I would expect the two kids to bunch up or certainly the six year old should stand up. I always told my DS to stand up for a woman or an older man & now as a teenager he always leaps up to offer people his seat.

sylviec Tue 13-Nov-18 10:31:18

Children and babies are people too and have rights too. If they were there first and the woman wasn't unable to stand then I don't see the problem with children using the seats.

greendale17 Tue 13-Nov-18 10:31:26

YANBI- And what about all the other adults on the bus? Were they not capable of offering their seat. I like how the old women singled out your kids and not anyone else on the bus.

whatsthepointthen Tue 13-Nov-18 10:32:18

exactly CakeBiscuit not everyone on the bus was elderly pregnant and disabled. she seemed to take offence to my children specifically. If my child hadnt have falled and banged his head on the floor then maybe I would have felt differently but he did and we were forced to get off and walk the rest of the way.

AvoidingDM Tue 13-Nov-18 10:33:35

I would think another able bodied adult should have stood.
I also have a fear of young children being thrown around on buses. Yes I would say 4 and 6 are young kids. Maybe when they get to 10 I'd think different but no i wouldn't expect a 4 or 6 yo to hold on well enough or not start acting daft.

ScreamingValenta Tue 13-Nov-18 10:34:05

I didnt want to be seen as “drip feeding” but someone did offer her a seat at one point but she refused

That is quite a drip feed grin. If she had been offered a seat and had refused it, she was unreasonable to complain.

I agree with 80sMum when she says When I was a child, there was no question that I would be expected automatically to relinquish my seat on a crowded bus or train to any adult who got on. It was just ingrained in our psyche that adults' needs came first. That was exactly how it was in my childhood, too.

TuckMyWin Tue 13-Nov-18 10:34:22

I don't think it's a case of children's needs trumping adults, but more who is more capable of standing without it posing a danger to them. I don't think your average 4 year old is strong enough to stand on a bus without being at risk of falling. Possibly not a 6 year old either. The OP has already said her child has previously fallen on a bus. Personally, I would give up my seat for a small child standing, as it's safer. Same for an older person (most 60 year olds I know would be offended to classed as old enough to be offered a seat though, I reckon). I would, however, expect a 4 and a 6 year old to share a seat if possible, or sit on an adult's lap (I recognise you were standing, OP. Unlike some I can read ;) )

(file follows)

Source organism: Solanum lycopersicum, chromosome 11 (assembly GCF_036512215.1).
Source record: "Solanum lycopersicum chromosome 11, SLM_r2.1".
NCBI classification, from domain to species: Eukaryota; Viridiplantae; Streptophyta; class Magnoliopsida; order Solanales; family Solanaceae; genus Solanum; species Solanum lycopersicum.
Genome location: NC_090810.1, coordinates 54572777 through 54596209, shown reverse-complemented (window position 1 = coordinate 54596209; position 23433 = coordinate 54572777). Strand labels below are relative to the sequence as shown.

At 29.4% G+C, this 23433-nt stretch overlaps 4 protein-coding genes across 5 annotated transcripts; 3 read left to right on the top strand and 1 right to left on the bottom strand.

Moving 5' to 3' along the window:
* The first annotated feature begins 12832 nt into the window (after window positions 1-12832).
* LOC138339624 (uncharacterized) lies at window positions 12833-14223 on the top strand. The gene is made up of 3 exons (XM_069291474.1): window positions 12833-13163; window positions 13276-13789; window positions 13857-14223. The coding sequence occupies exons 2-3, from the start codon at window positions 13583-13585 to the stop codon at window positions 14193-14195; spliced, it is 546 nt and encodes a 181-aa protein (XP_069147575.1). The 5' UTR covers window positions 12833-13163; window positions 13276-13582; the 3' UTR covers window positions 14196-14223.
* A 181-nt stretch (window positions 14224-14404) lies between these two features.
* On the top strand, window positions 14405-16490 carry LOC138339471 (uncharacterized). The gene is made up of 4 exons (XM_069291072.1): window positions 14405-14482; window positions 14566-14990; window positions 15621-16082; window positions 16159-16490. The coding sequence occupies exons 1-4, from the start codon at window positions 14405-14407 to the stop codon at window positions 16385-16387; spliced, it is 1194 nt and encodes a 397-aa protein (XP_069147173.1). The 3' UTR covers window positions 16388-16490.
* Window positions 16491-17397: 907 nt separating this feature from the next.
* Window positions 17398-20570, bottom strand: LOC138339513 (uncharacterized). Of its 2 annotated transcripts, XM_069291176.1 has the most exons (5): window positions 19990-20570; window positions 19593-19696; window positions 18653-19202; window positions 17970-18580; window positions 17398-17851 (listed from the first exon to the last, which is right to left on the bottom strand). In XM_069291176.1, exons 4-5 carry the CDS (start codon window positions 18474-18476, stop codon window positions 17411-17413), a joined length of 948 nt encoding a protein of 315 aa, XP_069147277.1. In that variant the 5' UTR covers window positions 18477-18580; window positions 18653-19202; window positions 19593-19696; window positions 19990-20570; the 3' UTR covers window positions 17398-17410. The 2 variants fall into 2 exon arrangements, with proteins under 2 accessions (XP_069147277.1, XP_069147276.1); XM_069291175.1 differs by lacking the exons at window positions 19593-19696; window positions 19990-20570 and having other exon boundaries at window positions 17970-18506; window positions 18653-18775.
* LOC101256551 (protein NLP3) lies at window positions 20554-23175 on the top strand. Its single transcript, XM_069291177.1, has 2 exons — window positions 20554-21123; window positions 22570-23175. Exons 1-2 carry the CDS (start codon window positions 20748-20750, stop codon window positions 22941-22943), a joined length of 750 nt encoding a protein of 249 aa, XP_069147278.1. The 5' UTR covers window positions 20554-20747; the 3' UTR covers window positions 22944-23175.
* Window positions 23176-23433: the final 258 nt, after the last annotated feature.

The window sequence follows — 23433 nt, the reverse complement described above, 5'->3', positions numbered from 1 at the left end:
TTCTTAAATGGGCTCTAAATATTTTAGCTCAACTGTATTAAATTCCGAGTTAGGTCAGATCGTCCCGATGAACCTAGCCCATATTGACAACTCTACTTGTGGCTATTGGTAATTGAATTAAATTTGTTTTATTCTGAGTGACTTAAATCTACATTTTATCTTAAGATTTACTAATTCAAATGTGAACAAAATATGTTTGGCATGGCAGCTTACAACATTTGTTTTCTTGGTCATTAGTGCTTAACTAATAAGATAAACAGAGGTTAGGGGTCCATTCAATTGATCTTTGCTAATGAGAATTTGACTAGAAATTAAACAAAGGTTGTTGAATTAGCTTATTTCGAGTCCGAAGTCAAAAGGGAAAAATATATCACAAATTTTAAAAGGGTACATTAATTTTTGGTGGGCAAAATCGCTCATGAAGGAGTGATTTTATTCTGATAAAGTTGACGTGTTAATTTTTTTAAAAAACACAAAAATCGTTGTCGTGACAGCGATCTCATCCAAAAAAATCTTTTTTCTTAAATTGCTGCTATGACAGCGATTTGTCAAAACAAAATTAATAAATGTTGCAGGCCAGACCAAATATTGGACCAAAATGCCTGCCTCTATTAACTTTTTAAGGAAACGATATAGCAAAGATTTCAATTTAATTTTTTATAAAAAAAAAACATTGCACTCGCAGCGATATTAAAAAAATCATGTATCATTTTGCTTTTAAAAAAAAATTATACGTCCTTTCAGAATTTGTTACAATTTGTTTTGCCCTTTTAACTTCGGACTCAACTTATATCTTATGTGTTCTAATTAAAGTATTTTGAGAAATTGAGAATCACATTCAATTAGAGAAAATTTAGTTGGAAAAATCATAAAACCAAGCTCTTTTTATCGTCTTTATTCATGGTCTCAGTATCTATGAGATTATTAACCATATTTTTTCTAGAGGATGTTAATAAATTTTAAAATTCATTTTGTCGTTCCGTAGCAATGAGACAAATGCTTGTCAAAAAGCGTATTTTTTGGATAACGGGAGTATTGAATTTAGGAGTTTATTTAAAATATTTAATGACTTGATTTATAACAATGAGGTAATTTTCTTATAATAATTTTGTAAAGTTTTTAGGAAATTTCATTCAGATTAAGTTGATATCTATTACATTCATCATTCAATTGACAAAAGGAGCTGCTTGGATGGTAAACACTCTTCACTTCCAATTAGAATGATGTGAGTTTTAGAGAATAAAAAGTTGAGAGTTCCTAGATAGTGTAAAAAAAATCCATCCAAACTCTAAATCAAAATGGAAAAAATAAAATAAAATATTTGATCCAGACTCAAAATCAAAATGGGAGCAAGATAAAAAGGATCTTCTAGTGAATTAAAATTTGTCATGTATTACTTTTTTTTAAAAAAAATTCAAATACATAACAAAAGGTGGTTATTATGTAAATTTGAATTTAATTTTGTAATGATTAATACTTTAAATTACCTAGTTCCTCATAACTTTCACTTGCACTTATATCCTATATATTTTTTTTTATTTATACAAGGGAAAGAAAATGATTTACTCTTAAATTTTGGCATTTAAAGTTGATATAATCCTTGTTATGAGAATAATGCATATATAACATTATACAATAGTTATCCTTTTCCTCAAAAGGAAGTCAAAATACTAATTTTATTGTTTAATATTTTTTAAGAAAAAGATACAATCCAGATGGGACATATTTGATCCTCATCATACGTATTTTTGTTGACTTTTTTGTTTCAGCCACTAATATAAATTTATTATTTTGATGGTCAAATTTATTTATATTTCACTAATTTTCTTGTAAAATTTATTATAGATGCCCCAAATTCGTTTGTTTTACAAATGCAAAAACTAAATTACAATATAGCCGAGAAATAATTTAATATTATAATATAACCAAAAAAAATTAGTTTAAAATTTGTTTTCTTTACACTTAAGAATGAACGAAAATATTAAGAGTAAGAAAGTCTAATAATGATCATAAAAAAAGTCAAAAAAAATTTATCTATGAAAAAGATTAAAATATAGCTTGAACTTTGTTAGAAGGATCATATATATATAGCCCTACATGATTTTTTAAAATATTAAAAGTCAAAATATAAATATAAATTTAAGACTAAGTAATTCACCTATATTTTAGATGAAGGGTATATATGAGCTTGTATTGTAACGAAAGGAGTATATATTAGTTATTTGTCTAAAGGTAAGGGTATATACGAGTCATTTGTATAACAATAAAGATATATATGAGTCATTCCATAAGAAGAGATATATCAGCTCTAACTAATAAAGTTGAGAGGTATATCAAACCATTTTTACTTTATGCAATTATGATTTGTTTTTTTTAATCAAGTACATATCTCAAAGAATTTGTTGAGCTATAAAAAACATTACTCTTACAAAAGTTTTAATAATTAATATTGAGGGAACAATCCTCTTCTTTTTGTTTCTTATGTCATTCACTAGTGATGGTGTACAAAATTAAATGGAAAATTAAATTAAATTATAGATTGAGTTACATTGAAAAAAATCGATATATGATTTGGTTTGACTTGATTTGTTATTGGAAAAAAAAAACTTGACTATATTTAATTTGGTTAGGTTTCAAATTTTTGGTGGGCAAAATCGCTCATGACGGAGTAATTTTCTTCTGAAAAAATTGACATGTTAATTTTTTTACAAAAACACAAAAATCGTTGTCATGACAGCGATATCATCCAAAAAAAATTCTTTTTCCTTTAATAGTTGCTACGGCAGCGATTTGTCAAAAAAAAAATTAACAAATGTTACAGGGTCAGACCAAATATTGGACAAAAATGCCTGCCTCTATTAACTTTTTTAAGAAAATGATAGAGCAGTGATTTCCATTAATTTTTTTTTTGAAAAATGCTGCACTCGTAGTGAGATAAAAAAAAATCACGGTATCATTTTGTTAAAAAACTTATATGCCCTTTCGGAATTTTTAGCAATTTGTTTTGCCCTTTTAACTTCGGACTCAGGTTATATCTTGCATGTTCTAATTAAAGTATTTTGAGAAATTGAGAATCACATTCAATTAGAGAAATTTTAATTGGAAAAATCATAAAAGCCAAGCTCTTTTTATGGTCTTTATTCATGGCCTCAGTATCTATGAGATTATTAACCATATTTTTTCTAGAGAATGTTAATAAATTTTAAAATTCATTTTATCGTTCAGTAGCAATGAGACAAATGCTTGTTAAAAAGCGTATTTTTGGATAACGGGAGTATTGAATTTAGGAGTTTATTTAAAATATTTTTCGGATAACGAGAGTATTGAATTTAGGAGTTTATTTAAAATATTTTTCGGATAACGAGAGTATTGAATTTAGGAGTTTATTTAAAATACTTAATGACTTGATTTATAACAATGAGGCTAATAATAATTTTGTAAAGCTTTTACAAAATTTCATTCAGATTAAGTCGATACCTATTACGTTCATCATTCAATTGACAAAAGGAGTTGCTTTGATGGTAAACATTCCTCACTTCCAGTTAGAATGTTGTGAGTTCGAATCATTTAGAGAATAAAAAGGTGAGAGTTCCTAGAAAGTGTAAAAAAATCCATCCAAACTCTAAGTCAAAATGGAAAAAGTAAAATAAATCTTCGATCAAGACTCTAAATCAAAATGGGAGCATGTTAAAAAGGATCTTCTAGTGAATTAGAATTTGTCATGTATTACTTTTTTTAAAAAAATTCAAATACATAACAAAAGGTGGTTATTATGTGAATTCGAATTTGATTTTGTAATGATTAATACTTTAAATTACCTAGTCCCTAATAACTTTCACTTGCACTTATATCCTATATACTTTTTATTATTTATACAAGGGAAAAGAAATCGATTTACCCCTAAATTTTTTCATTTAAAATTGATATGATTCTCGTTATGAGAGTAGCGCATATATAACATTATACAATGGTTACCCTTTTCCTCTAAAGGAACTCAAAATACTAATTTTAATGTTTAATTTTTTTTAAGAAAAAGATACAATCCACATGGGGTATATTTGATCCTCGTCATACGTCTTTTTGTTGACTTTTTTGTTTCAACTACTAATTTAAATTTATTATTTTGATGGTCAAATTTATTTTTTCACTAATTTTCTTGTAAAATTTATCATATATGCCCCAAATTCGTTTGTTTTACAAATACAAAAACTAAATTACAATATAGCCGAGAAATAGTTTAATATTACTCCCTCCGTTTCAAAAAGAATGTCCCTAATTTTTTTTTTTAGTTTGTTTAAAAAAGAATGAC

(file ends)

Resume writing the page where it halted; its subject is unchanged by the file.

Aquilla Tue 13-Nov-18 10:34:38

The six year old should be standing. If he fell he obviously wasn't holding on properly. Poor thing though! Bet he had a fright.

FrancisCrawford Tue 13-Nov-18 10:34:49

I’d expect the six year old to stand for an older lady.
That’s just basic consideration.
Can your six year old ride a scooter? If so, he’s got a sense of balance.

Why didn’t you sit with the four year old on your lap, leaving a seat for this older lady?

MrsEricBana Tue 13-Nov-18 10:35:09

I'm divided on this. I was on a bus at a NT place the other day and was surprised that a lot of the seats were filled by kids while older adults stood but I do accept that a wobbly person of any age be it v young or older should take priority, so maybe their young age was the trump card here.

CakeBiscuit Tue 13-Nov-18 10:36:10

Message deleted by MNHQ. Here's a link to our Talk Guidelines.

SilentIsla Tue 13-Nov-18 10:36:22

Children should give up their seats. It’s good manners.

ZackPizzazz Tue 13-Nov-18 10:38:03

My 3yo can't stand on a bus, he'd go flying, and my lap is generally fully occupied by a baby in a sling. Tbh though people always rush to offer HIM a seat if the bus is full when we get on.

My mum was of the "adults take precedence, walk first through doors" school of thought. It never made sense to me as a child and it doesn't now. Children and the elderly are both vulnerable and should take precedence over able-bodied adults.

SilentIsla Tue 13-Nov-18 10:38:06

If parents start from a position of ignorance, what chance do their children have? They won’t know any better.

PineappleTart Tue 13-Nov-18 10:38:42

I don't see why children specifically should offer up their seats. Besides she was offered a seat and refused. Children learn by example, I imagine everyone else just kept their head down and ignored her